From the time I was a beginner kyudo student, some of my early impressions and observations to mato shooting are worthwhile noting. Secondly, worth noting is instruction I received regarding mato shooting and the target.

Impressions and Observations;
1. The gut response to first sighting the target was: “Ha! Now here is a target!” The mato was captivating to see, relative to the makiwara; it was what I imagined a target to be. Standing before the mato with a yumi and ya and it's challenging distance drew out a primitive desire. The attraction is like an eagle spotting a field mouse, a natural spontaneous impulse. This attraction disturbed calmness of mind and overall composure.

2. At times the blinding desire to hit the target turned my mind to forgetfulness and the loss of attention in effort to be present to what I was doing in the form. I recognized early on that this repeated disturbance of mind would be a challenge to work with in mato shooting.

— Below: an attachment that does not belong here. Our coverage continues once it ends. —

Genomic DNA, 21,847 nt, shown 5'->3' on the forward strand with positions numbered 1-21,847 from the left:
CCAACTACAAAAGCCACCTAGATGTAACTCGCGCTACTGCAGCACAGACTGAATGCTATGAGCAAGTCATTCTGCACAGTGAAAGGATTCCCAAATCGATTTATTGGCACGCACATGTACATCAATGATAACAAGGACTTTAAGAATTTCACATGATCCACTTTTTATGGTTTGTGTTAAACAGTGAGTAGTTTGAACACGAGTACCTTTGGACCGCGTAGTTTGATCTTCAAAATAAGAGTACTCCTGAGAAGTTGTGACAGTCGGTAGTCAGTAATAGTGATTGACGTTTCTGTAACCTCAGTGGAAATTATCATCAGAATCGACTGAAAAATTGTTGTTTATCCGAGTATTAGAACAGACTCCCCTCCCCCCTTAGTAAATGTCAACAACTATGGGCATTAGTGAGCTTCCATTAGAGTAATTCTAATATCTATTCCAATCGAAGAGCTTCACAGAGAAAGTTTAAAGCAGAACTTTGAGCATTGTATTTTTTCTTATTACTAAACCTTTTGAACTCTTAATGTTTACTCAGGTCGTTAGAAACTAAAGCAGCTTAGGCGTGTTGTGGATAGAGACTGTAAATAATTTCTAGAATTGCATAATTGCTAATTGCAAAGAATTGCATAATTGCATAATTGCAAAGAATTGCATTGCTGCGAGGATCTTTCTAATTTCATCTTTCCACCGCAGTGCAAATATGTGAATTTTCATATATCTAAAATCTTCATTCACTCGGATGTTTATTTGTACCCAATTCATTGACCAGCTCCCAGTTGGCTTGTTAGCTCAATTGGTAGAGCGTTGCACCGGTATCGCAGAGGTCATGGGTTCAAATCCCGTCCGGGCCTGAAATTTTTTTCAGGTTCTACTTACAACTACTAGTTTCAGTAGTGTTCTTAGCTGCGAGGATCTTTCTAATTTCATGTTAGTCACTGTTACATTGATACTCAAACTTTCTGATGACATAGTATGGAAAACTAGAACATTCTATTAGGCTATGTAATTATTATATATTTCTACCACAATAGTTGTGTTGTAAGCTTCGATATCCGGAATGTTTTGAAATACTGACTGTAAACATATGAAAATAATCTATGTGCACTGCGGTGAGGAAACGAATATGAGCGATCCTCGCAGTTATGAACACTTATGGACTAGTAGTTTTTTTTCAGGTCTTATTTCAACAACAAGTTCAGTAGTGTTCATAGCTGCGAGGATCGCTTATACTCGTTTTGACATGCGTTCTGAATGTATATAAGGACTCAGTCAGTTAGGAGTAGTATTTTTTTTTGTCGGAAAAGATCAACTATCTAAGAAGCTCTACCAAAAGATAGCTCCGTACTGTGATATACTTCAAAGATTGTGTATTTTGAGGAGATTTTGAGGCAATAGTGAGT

3. Blind desire was most evidently felt in my Hanare and similarly seen in others shooting. The sight of the kake hand /arm was without connection to the bow hand. It reminded me of an abandoned and neglected child on a street corner, not knowing where he was.

4. The distance of 28 meters to the mato and the surrounding sense of vastness of space were intimidating at times when shooting. The effect of this feeling contributed to a shrinking quality in postures of the form.

5. Hitting or missing the mato with a ya mirrored back immediate emotional /physical responses. These responses had residual effects to mind/body. Most notably the mind would be stopped or disturbed enough to become fixated on thoughts or emotion. After this initial feedback, following actions of my form had a brilliance of self-consciousness, weakness of body, or strength with pride, depending on where the ya hit. Thoughts of not heeding warnings of instruction not to be fixated on the shot would leave a residue of guilt.